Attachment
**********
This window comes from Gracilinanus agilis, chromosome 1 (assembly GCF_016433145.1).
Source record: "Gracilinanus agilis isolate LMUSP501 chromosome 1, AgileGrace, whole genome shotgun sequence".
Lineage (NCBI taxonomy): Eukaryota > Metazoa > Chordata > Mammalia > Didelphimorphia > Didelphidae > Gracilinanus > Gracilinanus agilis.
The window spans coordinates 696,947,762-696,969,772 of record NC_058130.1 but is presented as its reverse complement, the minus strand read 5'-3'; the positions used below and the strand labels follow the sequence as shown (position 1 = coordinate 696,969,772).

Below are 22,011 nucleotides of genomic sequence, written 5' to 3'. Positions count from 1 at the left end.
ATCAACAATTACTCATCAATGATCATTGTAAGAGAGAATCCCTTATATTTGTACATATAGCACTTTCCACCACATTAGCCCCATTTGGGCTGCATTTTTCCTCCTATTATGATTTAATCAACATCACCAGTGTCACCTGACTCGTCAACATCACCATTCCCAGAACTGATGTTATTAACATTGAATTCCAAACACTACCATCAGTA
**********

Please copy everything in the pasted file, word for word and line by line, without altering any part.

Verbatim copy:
This window comes from Gracilinanus agilis, chromosome 1 (assembly GCF_016433145.1).
Source record: "Gracilinanus agilis isolate LMUSP501 chromosome 1, AgileGrace, whole genome shotgun sequence".
Lineage (NCBI taxonomy): Eukaryota > Metazoa > Chordata > Mammalia > Didelphimorphia > Didelphidae > Gracilinanus > Gracilinanus agilis.
The window spans coordinates 696,947,762-696,969,772 of record NC_058130.1 but is presented as its reverse complement, the minus strand read 5'-3'; the positions used below and the strand labels follow the sequence as shown (position 1 = coordinate 696,969,772).

Below are 22,011 nucleotides of genomic sequence, written 5' to 3'. Positions count from 1 at the left end.
ATCAACAATTACTCATCAATGATCATTGTAAGAGAGAATCCCTTATATTTGTACATATAGCACTTTCCACCACATTAGCCCCATTTGGGCTGCATTTTTCCTCCTATTATGATTTAATCAACATCACCAGTGTCACCTGACTCGTCAACATCACCATTCCCAGAACTGATGTTATTAACATTGAATTCCAAACACTACCATCAGTA